United States v. Rodriguez, 664 F.3d 1032, 1036 (6th Cir.2012) (citing United States v. Ruvalcaba, 627 F.3d 218, 221 (6th Cir.2010)). For the sake of clarity, we will refer to these three approaches as, respectively, the “enumerated-offense prong,” the “elements prong,” and the “residual prong.”
In determining whether a prior conviction qualifies as a crime of violence, we conduct a well-established two-step analysis. First, we apply the categorical approach outlined in Taylor v. United States, 495 U.S. 575, 110 S.Ct. 2143, 109 L.Ed.2d 607 (1990), “look[ing] only to the fact of conviction and the statutory definition—not the facts underlying the offense—to determine whether that definition supports a conclusion that the conviction was for a crime of violence.” United States v. Bartee, 529 F.3d 357, 359 (6th Cir.2008) (citing United States v. Armstead, 467 F.3d 943, 947 (6th Cir.2006)). Second, “[i]f it is possible to violate the statute in a way that would constitute a crime of violence and in a way that would not, [we] may consider the indictment, guilty plea, or similar documents to determine whether they necessarily establish the nature of the prior conviction.” United States v. Gibbs, 626 F.3d 344, 352 (6th Cir.2010) (citing Shepard v. United States, 544 U.S. 13, 26, 125 S.Ct. 1254, 161 L.Ed.2d 205 (2005)).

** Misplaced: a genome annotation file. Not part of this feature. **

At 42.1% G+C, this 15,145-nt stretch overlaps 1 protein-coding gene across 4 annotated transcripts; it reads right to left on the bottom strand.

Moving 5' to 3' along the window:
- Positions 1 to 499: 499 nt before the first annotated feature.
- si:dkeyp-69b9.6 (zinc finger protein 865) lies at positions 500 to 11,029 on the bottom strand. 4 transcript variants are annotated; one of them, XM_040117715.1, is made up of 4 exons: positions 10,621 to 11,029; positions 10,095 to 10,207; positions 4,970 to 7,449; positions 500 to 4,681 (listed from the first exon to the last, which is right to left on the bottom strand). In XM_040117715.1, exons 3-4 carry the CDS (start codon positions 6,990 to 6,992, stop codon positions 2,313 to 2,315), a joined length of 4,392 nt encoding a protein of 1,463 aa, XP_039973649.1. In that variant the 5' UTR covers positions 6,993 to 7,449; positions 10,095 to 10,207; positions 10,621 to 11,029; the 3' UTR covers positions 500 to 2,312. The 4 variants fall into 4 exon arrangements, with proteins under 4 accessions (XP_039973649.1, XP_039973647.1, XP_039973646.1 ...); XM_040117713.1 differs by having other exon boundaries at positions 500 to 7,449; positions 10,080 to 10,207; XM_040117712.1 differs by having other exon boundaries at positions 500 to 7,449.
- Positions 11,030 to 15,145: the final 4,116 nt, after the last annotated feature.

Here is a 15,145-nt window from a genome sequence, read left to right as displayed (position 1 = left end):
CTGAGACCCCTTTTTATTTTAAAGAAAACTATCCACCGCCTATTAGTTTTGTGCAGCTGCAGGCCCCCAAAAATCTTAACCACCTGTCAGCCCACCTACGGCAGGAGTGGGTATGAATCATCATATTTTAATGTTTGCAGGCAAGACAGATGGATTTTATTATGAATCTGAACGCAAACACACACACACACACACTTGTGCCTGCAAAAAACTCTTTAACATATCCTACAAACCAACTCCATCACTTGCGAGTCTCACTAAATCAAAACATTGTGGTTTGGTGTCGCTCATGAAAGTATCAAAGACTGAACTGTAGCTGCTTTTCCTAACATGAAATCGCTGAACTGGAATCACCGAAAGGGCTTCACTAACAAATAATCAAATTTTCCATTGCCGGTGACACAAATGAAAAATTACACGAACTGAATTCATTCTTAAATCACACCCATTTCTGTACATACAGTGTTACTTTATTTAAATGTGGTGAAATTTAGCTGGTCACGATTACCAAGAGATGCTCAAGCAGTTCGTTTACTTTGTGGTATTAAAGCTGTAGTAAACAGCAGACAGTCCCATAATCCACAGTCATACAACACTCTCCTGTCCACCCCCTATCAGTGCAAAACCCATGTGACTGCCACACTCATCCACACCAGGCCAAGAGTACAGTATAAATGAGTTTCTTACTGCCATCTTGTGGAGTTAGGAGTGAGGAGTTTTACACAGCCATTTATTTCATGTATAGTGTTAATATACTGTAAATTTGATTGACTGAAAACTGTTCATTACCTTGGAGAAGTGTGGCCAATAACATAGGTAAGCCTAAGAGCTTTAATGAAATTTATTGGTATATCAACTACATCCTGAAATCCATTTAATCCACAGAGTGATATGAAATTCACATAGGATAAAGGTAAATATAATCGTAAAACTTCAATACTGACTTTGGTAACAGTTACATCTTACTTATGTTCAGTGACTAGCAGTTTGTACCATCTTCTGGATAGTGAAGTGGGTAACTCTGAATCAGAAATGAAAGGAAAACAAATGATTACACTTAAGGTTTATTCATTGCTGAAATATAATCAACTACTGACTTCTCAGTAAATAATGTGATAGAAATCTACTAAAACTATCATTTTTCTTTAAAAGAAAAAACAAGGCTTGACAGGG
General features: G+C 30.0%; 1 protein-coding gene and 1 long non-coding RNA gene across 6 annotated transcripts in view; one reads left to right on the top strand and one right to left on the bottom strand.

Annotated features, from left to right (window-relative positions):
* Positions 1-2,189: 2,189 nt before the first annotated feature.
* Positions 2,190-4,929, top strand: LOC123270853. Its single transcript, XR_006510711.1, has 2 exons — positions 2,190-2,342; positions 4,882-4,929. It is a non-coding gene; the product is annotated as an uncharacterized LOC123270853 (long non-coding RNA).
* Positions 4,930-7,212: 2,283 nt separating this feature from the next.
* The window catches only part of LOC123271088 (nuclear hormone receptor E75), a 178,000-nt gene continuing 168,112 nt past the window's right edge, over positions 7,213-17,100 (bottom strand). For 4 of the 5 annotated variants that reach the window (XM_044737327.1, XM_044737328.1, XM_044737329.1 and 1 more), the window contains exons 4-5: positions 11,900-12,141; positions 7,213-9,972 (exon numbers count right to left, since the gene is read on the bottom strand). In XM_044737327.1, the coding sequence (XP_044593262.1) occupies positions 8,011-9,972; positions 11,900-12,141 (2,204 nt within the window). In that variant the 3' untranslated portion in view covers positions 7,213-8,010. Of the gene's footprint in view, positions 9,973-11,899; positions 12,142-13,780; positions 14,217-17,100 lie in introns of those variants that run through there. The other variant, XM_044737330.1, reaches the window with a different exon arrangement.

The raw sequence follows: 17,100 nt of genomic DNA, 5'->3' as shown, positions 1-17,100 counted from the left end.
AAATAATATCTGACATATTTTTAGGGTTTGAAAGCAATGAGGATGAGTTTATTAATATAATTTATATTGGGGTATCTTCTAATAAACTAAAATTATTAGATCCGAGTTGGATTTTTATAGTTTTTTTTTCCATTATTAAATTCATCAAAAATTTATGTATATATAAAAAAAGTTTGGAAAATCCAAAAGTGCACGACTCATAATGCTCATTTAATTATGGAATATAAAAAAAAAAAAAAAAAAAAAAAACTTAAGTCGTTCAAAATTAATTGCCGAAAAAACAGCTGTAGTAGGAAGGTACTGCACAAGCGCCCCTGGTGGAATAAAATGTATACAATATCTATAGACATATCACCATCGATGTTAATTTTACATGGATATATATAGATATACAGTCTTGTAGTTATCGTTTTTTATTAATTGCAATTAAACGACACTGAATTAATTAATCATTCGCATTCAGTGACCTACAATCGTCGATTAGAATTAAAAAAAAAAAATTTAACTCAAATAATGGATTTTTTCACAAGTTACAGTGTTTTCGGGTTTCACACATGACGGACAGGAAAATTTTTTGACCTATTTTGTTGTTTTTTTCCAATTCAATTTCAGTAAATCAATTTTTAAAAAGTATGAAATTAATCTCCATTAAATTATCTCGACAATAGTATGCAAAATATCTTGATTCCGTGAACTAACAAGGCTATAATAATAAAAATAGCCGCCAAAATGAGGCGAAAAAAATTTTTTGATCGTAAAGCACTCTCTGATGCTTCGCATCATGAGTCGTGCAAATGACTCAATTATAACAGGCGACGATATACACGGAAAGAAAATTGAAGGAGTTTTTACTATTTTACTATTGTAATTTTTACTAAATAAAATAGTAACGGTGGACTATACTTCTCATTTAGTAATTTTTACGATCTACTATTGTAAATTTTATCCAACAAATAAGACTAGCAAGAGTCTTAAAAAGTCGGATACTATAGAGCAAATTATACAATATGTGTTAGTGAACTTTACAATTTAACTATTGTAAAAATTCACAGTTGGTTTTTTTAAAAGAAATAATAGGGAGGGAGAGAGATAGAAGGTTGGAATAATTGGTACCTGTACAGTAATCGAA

1. Categorical Approach
We first consider whether a prior conviction under Tennessee Code Annotated § 39–13–102 categorically qualifies as a crime of violence. At the time of Adams's conviction, § 39–13–102 read:
(a) A person commits aggravated assault who:
(1) Intentionally or knowingly commits an assault as defined in § 39–13–101 and:
(A) Causes serious bodily injury to another; or
(B) Uses or displays a deadly weapon; or
(2) Recklessly commits an assault as defined in § 39–13–101(a)(1), and:
(A) Causes serious bodily injury to another; or
(B) Uses or displays a deadly weapon.